Okay, so, about the cookbook (yes, I know, once again I digress…), all the recipes in here sounded really good but as previously mentioned, it’s not the 4th of July with potato salad so this selection was a no-brainer. It is not heavy on the mayonnaise, and that’s good as I hate a goopy potato salad, but has a little more salt than I’m used to. Still, did that render it inedible? No. In fact, dear reader, I just polished off a small bowl of it while writing this.

Although I have no evidence to support my theory, it seems to me that you were either brought up in a “potato salad with relish added household” or you weren’t. Mine was a definite “weren’t.” Mom made hers with potatoes, celery, onions, hard-boiled eggs and radishes, topped with paprika. And okay, don’t jump on me for this, but she used Miracle Whip. It’s all we had in the house!

But I can’t tell you how many recipes I’ve seen, including this one, where pickles were added. And all I can say about the pickles in this recipe was that I wish I had added more. In fact, I wish I had more on hand but I used up all the sweet pickles (all three of them!) in the refrigerator on this recipe. Damn! Live and learn.

For fun, I bought “Teeny tiny potatoes” (yes, that’s the label) from Trader Joe’s that were about the size of a baby carrot. Cut then in two, and you had the perfect bite.

Before I conclude and get to the recipes, I would be remiss if I didn’t talk about the Falling Rock Café in my hometown of Munising, Michigan as it has been a constant and great source of fun cookbooks for me for the past several years (I mean, who else has the Y2K Survival Guide and Cookbook or Madam Wu’s Art of Chinese Cooking cookbook??!).

Now that my dad is gone and the house is for sale, there’s no need for me to make a butt-busting 8-hour (one-way) car trip to the area and I am bereft at the thought of missing out on a stop at the café. Lucky for me (and you) they are on Amazon and Alibris so check them out! And in an “It’s a small world after all” moment, I recently discovered that Nancy, Falling Rock’s owner, and I have both shopped at Bonnie Slotnick Cookbooks in New York. It’s no wonder, then, that their cookbook section is a veritable treasure trove of fun stuff. So if you happen to be in Michigan’s Upper Peninsula anytime soon (and why wouldn’t you be?), be sure to stop and shop, get a phenomenal sandwich, locally-made ice cream and a great cup of coffee and relax in one of their many comfy chairs. Trust me, all the world’s stresses will melt away in mere minutes.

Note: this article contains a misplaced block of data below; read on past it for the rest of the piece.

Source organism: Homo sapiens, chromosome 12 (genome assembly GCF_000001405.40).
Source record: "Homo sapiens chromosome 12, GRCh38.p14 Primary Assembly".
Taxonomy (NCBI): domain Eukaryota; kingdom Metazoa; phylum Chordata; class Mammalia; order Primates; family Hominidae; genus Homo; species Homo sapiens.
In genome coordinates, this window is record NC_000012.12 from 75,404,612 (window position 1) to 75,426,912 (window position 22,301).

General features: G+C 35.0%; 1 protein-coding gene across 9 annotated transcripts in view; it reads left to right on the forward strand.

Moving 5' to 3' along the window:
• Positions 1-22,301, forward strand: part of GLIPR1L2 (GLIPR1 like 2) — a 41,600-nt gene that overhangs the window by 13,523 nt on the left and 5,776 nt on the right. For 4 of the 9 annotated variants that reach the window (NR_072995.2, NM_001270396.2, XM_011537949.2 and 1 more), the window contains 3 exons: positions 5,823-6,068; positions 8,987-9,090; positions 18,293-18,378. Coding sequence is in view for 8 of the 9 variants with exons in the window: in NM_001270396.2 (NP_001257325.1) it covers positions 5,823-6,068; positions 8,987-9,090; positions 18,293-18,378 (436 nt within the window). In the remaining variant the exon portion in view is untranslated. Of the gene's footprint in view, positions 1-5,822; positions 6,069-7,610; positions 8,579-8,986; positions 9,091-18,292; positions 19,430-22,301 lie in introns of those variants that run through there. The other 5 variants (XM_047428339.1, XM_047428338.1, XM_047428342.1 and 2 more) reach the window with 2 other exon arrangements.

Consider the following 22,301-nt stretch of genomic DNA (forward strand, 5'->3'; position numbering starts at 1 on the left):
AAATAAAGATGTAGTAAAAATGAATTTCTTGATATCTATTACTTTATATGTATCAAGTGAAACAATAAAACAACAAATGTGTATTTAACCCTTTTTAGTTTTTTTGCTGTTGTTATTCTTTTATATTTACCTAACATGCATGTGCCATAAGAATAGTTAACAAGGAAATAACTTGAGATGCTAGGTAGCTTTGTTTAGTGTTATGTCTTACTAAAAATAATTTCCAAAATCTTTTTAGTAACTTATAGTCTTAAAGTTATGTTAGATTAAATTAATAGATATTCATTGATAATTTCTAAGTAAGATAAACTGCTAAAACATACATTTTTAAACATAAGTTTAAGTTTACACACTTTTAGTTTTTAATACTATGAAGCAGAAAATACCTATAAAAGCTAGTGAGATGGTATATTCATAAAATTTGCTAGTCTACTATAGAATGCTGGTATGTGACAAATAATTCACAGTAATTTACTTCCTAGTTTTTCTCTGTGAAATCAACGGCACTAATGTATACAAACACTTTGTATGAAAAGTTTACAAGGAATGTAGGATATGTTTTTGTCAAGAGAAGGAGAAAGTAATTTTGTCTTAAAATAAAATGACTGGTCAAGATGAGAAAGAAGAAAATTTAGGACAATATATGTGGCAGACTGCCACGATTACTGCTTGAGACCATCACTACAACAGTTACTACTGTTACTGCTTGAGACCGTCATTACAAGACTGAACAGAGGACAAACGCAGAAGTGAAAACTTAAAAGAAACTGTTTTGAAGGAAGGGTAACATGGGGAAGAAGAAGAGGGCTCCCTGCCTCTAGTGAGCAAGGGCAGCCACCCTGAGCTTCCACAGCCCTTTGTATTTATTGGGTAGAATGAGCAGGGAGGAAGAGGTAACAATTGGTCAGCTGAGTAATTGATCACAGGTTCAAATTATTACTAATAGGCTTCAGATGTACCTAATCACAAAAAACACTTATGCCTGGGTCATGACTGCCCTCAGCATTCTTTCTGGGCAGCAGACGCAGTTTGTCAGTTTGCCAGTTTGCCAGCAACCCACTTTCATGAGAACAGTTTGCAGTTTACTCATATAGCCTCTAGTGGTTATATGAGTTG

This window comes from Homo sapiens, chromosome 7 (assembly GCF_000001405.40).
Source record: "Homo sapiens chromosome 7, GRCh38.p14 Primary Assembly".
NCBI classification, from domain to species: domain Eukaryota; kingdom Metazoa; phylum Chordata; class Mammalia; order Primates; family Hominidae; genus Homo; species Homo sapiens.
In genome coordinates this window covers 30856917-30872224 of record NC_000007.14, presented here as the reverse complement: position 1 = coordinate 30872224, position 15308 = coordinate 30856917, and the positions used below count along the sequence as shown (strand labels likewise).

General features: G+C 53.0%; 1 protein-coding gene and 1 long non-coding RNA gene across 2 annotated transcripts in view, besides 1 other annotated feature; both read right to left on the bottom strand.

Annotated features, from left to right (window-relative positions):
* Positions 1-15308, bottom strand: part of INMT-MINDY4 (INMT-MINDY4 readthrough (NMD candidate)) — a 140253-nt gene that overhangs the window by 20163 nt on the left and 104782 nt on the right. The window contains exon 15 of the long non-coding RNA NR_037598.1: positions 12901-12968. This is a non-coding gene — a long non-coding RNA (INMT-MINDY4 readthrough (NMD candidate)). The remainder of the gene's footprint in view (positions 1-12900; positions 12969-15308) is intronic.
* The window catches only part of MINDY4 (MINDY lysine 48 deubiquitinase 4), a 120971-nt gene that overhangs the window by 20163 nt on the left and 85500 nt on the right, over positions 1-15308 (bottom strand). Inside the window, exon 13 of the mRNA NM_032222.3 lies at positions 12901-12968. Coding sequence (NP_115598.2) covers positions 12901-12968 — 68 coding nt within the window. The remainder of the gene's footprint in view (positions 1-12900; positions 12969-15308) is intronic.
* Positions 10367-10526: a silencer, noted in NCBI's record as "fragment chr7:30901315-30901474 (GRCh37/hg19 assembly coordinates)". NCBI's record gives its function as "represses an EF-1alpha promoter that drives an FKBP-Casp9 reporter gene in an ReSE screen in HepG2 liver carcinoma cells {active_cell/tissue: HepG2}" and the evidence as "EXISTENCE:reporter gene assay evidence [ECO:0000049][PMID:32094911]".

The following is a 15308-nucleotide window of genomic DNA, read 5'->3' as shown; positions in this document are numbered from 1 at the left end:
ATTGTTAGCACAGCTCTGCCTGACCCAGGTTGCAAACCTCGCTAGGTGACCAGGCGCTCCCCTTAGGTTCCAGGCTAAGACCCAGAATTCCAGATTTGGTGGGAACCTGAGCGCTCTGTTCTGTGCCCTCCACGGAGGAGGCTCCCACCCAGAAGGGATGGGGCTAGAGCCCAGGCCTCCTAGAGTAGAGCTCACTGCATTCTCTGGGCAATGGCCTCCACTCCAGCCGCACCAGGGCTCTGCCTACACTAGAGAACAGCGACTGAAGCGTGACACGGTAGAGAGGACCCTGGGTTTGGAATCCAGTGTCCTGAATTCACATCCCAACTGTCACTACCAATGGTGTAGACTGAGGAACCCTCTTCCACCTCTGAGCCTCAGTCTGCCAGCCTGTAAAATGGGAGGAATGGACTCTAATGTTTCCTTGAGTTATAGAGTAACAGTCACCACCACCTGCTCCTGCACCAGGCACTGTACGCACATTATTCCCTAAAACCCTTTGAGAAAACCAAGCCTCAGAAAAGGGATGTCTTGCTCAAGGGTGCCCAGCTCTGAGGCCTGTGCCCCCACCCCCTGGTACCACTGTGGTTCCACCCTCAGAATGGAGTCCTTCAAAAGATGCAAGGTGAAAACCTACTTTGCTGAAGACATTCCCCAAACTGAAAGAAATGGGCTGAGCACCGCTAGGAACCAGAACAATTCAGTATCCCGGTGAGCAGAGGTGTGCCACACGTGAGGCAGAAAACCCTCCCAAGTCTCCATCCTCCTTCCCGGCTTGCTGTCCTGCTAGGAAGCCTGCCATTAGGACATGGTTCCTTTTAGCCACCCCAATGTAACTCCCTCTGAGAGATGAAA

So happy eating everyone and happy 4th!

Lemon Ribs – serves 4-6 (instead of 4 pounds, we used 1 and it was perfect for two people)
4 pounds spare ribs
1 can frozen lemonade
¼ cup brown sugar
½ cup jelly (Ruth’s note: Try different kinds – I prefer marmalade, but apple is good as is currant. For a real treat, try chutney. Ann’s note: we used grape and it was outstanding!)
1 lemon, sliced

Parboil ribs 10 minutes. This removes most of the excess fat, but it’s not absolutely necessary, so don’t if you don’t feel like it. (Ann’s note: not only did I not feel like it but today’s meat is so devoid of any fat that parboiling them wouldn’t have rid the meat of anything! Sad—fat can be a good thing!)

Meanwhile, mix lemonade, sugar, and jelly in a pot, stir to boiling, reduce heat, and simmer 2 minutes.

Place ribs in a large pan. Cover with lemon slices and brush with glaze. Bake in 350 oven for 1 hour, brushing every now and then with more glaze.

Potato Salad – serves 6
3 c. cooked, peeled potatoes, chilled, then diced
1 tsp. vinegar
1 ¼ tsp. salt
1 ½ tsp. celery seed
1 tsp. sugar
½ c. chopped onion
¾ c. mayonnaise
2 hard boiled eggs
1 stalk celery, diced
½ c. chopped sweet gherkin pickles

Sprinkle potatoes with vinegar, salt, celery seed and sugar. Cover and refrigerate (overnight if you wish) until 1 hour before serving.

Add onion, mayonnaise, celery and chopped pickles to marinated potatoes. Coarsely chop eggs and fold in last. Garnish with paprika and parsley and refrigerate until served.

1 comment:

Dana said...

Thank you for a fun,interesting post. I found your post because I searched for "Rainbow Cooks." I am about to post a salmon mousse recipe to my new blog from "Rainbow Cooks- Hors D'oeuvre." The book was a favorite of my mother's. She was a great home cook. You have another one of her favorites- the Madame Wu's cookbook. These cookbooks are definitely oldies but goodies. If you'd like to see my post, check back soon at FoodieGoesHealthy-dot-com.